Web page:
“How did this happen?”: A feminist analysis of CEDAW General Recommendation 38 – Part 2

“How did this happen?”: A feminist analysis of CEDAW General Recommendation 38 – Part 2

CEDAW General Recommendation 38 on trafficking in women and girls in the context of global migration was adopted in November 2020. It recognises that ‘globally dominant economic policies are the cause behind large-scale economic inequality between States and individuals that manifests as labour exploitation’. It also highlights that macroeconomic factors produce the conditions of economic injustice that disproportionately impact women. But despite the initial promise of this structural analysis, subsequent sections deviate to the familiar and dangerous tropes of the anti-trafficking world: discourage demand, prosecute those on the demand side, and link trafficking to ‘sexual exploitation’.

On 16 December 2020 at the Global South Women’s Forum, IWRAW Asia Pacific held a panel to present a feminist analysis of GR 38 with the aim of providing a structural analysis of the globally dominant neoliberal economic model that leads to trafficking and labour exploitation, highlighting that recognising sex work as work is the most effective solution to combating trafficking in the sex industry, and presenting innovative examples of opening pathways to justice for persons affected by trafficking and labour exploitation. Among the panelists were Phelister Abdalla of Kenya Sex Workers Alliance, and Radhika Coomaraswamy, former UN Special Rapporteur on violence against women, its causes and consequences. Below, we share some of their insights during the conversation, edited for clarity and concision. Read part one here.

Feminist analysis is as concerned about the process as the substance (if not more). Having been involved in conducting advocacy to inform the development of this GR, what are your key reflections, particularly on the processes for international human rights standard setting? Please also reflect on the ways in which we can make processes and mechanisms accountable to the people and movements who are most affected, including on implementation at the national level.

Radhika Coomaraswamy: Whatever happens, one has to continue to engage with CEDAW and maybe try and move it constantly. At no point should there be a lack of engagement, especially by all of you who are so active in the movement.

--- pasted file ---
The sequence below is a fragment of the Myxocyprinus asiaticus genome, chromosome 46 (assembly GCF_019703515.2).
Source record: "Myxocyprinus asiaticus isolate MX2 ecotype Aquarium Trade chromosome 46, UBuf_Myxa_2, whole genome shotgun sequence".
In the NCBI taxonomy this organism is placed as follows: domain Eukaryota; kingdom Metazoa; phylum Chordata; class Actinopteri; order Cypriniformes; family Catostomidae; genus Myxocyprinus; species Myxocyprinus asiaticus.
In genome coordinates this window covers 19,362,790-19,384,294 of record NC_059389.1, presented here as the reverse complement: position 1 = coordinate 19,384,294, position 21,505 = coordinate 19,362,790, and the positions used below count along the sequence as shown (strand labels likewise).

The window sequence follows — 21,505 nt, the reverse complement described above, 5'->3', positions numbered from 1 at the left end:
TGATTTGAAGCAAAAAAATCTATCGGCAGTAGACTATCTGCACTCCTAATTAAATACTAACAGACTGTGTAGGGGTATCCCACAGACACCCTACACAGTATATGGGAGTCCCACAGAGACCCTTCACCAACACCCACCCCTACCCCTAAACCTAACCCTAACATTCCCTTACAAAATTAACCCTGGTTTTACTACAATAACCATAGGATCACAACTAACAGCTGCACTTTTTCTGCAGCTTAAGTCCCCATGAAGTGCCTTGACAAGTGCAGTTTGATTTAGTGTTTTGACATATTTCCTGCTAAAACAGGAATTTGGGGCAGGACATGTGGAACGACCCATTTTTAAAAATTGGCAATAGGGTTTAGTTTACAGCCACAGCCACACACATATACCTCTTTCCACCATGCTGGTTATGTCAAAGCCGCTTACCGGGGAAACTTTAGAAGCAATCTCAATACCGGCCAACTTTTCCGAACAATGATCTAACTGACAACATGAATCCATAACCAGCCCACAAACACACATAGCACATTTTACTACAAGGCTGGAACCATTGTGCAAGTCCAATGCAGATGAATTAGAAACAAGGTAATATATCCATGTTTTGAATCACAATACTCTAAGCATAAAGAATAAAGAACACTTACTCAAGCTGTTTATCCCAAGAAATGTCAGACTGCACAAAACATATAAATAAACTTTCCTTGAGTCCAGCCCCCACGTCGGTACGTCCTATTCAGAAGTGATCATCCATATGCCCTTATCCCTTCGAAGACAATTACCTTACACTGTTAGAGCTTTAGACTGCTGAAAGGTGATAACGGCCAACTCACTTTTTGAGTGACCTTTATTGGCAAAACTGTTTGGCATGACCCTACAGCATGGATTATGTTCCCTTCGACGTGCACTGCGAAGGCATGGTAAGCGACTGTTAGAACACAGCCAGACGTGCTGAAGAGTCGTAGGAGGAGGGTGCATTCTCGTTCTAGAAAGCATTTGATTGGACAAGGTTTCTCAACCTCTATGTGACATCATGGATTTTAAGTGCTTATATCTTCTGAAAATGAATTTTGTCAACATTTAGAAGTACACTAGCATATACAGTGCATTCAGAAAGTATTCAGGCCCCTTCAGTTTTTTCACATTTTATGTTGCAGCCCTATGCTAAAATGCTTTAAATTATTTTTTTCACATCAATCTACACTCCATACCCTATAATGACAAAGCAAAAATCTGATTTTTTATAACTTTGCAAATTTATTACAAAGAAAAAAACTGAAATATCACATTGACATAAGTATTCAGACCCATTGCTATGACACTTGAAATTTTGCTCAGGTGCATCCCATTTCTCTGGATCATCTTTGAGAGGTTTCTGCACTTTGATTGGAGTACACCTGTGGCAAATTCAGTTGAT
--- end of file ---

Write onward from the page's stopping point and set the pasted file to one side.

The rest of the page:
I was recently reading Annie Isabel’s Fukushima’s book Migrant Crossings: Witnessing Human Trafficking in the US. She talks about the concept of witnessing, and what she says is [that] whether we are in the women’s rights world or human rights world, our writings and documents are based on witnessing terrible violations. Bearing witness is partial, subjective, and relevant to a narrative. The point is that there are so many witnesses: the victim/survivor herself who would be a witness, local and national intermediaries are witnesses, the communities in which cis and trans women live are witnesses, and of course there are the State actors. An inclusive process means that all these voices have to be heard and the priority given to the victim/survivor. It is very important to understand and represent the diversity of the victim/survivor. Any legislative process, especially a human rights one at the international level, should represent diversity of perspectives. One is not happy with GR 38 because it doesn’t attempt to make sure that all those voices are heard and be inclusive of them. 

On the question of intermediaries, Professor David Kennedy has done a major critique of human rights and women’s rights movements, saying that they are influential and that more and more depend on whose voices are heard at the international level. We are in the women’s rights movement, but to a certain extent, the movement has been hijacked in a sense by those interested in crime and punishment rather than human rights. I was the first Special Rapporteur on violence against women, when we first presented the issue before the Human Rights Council as a human rights issue. All the major human rights activists, represented by men of course, did not want this to be a human rights issue. Their argument was that we were going to go into partnership with the State to try and implement anti-violence policies to fight this impunity and that partnership with the State was a dangerous zone.